My mixer is a KA Pro 5 Plus.  I Didn't notice any straining when the Whisk was attached and all the flour was added.  Roughly half the flour/water mixture was trapped in the whisk and it was obvious little mixing was going on when I changed to the flat beater.  Also I have some pics to share but have been having trouble downloading them.  I'll try again in the next post but I'm growing weary of retyping this text. :D

Offline tsmys

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Re: New KitchenAid Dough Making Method
« Reply #144 on: April 24, 2009, 11:06:50 AM »
Dough ball before refrigeration.

Offline tsmys

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Re: New KitchenAid Dough Making Method
« Reply #145 on: April 24, 2009, 11:11:04 AM »
Dough ball after 3-4 hours of refridgeration at 38 degrees f.

Offline tsmys

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Re: New KitchenAid Dough Making Method
« Reply #146 on: April 24, 2009, 11:13:16 AM »
BTW;  the container in the above pictures has a 2qt capacity and measures 7" across.

Online Pete-zza

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Re: New KitchenAid Dough Making Method
« Reply #147 on: April 24, 2009, 11:25:07 AM »
tsmys,

From the most recent photos, I am pretty certain that you used too much yeast. I have a special scale that can weigh small amounts of lightweight ingredients, like yeast, but I have found that the volume measurements specified by the dough calculating tools are quite reliable. Hence, I use those measurements for things like yeast, salt, sugar and oil. I only weigh the flour and water.

Peter

Offline tsmys

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Re: New KitchenAid Dough Making Method
« Reply #148 on: April 24, 2009, 10:15:34 PM »
Peter, you're the man!  My latest dough turned out great :D  This was hands down the easiest working dough I have made to date.  None of the frustration of stretching it out and watching it shrink back or even worse, tear.  After the dough warmed up to room temp it looked kind of spongy so I re-balled it and pressed into a disk on the counter and let it rest for about an hour covered by a wet towell.  When it was time to make the pizza it was almost as it the dough wanted to be stretched out!  Admittedly I have some work to do to perfect my stretching technique.  The dough was probably thinner in the middle than it should have been, but it never ripped.  Although not perfectly round it was far from being the oblong shape I usually end up with.  But after the embarrassment of my last effort...  Maybe nobody being around to see this one had something to do with it turning out so well! :-D  Here are pics after the pie is dressed and after it came out of the oven.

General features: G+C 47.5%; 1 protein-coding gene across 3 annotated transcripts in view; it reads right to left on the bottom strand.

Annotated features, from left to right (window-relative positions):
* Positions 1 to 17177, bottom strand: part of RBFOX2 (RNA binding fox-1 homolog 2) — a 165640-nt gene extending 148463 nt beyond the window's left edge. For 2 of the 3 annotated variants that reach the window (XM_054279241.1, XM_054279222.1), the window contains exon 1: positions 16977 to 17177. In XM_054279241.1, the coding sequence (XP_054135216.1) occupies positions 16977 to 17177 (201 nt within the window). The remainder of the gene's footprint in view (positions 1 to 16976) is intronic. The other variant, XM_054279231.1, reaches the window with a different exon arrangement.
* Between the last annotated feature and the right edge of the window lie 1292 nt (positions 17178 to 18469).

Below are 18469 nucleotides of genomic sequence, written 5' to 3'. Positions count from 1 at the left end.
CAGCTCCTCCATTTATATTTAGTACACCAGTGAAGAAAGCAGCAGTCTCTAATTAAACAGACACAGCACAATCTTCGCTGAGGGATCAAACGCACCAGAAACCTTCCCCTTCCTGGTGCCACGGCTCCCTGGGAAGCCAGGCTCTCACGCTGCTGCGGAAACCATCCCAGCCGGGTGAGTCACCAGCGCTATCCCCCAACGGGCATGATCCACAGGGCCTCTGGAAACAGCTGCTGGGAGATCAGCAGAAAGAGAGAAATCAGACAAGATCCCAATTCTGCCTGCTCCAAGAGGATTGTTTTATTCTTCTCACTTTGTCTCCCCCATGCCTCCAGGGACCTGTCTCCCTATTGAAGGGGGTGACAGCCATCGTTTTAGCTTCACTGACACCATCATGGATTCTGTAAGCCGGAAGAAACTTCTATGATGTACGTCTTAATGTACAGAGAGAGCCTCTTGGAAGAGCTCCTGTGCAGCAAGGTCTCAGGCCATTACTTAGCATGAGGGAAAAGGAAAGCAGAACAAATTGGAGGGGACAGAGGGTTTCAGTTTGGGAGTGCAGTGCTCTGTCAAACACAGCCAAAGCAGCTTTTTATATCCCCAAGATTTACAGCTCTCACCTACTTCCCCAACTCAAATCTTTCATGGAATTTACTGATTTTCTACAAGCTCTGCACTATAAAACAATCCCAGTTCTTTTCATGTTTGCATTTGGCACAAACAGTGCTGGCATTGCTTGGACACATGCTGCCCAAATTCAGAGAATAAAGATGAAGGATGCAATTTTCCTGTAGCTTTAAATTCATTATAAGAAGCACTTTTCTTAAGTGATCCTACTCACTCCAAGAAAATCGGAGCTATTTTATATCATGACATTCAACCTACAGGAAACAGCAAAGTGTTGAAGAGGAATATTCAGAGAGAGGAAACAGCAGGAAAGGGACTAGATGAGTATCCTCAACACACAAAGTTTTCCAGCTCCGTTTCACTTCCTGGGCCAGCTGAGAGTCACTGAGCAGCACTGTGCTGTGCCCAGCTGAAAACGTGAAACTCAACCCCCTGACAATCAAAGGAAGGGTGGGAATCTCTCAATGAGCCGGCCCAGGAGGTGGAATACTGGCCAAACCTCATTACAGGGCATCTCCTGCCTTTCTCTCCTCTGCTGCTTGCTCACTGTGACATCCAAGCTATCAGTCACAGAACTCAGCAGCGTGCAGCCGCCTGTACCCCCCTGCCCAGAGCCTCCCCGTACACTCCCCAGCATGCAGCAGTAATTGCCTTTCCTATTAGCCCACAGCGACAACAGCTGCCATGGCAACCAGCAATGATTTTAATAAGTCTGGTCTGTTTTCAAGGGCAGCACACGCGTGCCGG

Offline tsmys

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Re: New KitchenAid Dough Making Method
« Reply #149 on: April 24, 2009, 10:17:31 PM »
Side and bottom views of tonights pie.


Online Pete-zza

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Re: New KitchenAid Dough Making Method
« Reply #150 on: April 24, 2009, 10:35:14 PM »
tsmys,

I'm glad to hear that things worked out better for you this time. Since your use of more yeast might have altered things, you might want to repeat the exercise to satisfy yourself that it wasn't a fluke. I think you will also find that a longer fermentation time (e.g., two or more days) will affect the extensibility of the dough, although using a hydration of 60% will mitigate some of that effect. On the plus side, the longer fermentation should produce a better crust with more flavor and a better texture.

Peter

Offline BillE

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Re: New KitchenAid Dough Making Method
« Reply #151 on: April 30, 2009, 05:51:36 PM »
Pete-zza,

I tried out the formula that you provided for me in post #131 of this thread for 2 14" pizza's. I let one dough ball ferment in the fridge for 2 days and the other ball for 4 days. Unfortunately, I found the resulting crusts of both pizzas to be rather bland in flavor. When I removed the 4 day old dough from the fridge, the top of it had tiny, tiny, bubbles on top of it and a series of 1/4" and 1/2" bubbles at the bottom which I viewed from the glass bowl it was fermenting in. It had a nice sweet, yeasty aroma to it, yet baked into a bland-tasting crust even though the color of it was a light gold with a few brown spots. The 2 day old dough also had a nice aroma to it, yet yielded the same blandness. Also, in both, I thought the crusts were a bit too chewy for my taste, so I made one 14" dough recipe in which I tripled the amount of oil from 1/2 tsp. to 1 1/2 tsp. Was better, but still a bit too chewy for me.